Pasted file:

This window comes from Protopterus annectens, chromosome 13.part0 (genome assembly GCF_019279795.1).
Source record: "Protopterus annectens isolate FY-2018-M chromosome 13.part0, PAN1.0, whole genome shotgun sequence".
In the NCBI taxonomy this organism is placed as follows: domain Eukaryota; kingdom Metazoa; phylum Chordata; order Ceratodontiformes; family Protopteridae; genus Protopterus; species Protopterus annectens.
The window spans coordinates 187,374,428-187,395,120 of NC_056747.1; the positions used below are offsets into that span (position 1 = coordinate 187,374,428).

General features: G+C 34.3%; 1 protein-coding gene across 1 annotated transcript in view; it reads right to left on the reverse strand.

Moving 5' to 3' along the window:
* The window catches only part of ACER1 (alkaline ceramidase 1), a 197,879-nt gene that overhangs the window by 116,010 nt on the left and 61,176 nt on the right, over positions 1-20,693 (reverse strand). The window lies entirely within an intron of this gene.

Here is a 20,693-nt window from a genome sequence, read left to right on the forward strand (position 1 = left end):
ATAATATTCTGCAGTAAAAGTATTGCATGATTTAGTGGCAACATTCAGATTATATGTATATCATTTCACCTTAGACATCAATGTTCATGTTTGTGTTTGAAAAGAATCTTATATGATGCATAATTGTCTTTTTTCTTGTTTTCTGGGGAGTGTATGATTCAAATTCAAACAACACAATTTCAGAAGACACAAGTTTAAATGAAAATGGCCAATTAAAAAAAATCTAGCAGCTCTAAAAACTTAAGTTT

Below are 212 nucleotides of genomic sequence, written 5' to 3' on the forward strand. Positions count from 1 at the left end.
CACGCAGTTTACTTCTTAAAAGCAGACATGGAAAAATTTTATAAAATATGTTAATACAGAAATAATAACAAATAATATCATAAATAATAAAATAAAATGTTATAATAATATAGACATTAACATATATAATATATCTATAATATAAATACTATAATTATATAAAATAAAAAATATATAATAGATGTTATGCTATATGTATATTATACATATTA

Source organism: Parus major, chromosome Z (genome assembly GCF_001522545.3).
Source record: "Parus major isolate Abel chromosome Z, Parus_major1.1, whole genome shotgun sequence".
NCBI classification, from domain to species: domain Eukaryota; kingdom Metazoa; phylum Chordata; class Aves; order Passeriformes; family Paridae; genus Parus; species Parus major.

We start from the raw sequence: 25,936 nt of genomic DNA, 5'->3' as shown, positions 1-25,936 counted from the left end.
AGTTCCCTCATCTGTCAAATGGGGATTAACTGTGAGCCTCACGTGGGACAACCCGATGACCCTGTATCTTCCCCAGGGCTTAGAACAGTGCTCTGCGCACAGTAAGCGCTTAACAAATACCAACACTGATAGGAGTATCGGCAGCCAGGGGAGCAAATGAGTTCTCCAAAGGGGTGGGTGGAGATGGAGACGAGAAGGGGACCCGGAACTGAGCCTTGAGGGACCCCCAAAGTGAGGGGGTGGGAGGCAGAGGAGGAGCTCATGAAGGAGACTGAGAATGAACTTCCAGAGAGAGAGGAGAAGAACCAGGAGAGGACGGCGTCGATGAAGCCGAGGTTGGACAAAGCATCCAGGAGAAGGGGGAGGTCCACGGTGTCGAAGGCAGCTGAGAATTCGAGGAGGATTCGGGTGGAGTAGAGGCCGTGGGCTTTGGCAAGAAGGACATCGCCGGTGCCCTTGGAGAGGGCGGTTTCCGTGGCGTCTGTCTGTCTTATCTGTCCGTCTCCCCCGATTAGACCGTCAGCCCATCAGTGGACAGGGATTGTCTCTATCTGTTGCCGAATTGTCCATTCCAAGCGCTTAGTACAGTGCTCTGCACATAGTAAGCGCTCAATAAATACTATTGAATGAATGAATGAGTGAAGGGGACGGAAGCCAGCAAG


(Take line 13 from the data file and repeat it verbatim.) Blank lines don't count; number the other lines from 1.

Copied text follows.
Source record: "Parus major isolate Abel chromosome Z, Parus_major1.1, whole genome shotgun sequence".